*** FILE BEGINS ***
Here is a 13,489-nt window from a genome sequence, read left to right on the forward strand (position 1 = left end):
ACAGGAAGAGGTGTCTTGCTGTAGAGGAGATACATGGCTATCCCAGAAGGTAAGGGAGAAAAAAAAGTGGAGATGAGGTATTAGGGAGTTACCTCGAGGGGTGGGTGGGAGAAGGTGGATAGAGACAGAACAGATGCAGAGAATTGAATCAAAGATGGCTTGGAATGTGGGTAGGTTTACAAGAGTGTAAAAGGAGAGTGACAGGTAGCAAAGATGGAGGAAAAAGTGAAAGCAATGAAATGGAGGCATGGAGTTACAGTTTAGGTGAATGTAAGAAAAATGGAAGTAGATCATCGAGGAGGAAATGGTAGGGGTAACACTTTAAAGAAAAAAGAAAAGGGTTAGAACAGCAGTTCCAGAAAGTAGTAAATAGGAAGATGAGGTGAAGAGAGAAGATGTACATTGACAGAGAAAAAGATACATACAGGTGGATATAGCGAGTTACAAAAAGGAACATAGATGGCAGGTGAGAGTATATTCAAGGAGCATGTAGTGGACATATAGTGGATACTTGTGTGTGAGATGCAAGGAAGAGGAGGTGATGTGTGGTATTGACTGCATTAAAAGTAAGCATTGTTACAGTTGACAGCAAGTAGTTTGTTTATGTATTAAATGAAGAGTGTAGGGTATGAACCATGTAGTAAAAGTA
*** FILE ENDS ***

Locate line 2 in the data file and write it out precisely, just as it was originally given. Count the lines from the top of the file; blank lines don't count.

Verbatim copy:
ACAGGAAGAGGTGTCTTGCTGTAGAGGAGATACATGGCTATCCCAGAAGGTAAGGGAGAAAAAAAAGTGGAGATGAGGTATTAGGGAGTTACCTCGAGGGGTGGGTGGGAGAAGGTGGATAGAGACAGAACAGATGCAGAGAATTGAATCAAAGATGGCTTGGAATGTGGGTAGGTTTACAAGAGTGTAAAAGGAGAGTGACAGGTAGCAAAGATGGAGGAAAAAGTGAAAGCAATGAAATGGAGGCATGGAGTTACAGTTTAGGTGAATGTAAGAAAAATGGAAGTAGATCATCGAGGAGGAAATGGTAGGGGTAACACTTTAAAGAAAAAAGAAAAGGGTTAGAACAGCAGTTCCAGAAAGTAGTAAATAGGAAGATGAGGTGAAGAGAGAAGATGTACATTGACAGAGAAAAAGATACATACAGGTGGATATAGCGAGTTACAAAAAGGAACATAGATGGCAGGTGAGAGTATATTCAAGGAGCATGTAGTGGACATATAGTGGATACTTGTGTGTGAGATGCAAGGAAGAGGAGGTGATGTGTGGTATTGACTGCATTAAAAGTAAGCATTGTTACAGTTGACAGCAAGTAGTTTGTTTATGTATTAAATGAAGAGTGTAGGGTATGAACCATGTAGTAAAAGTA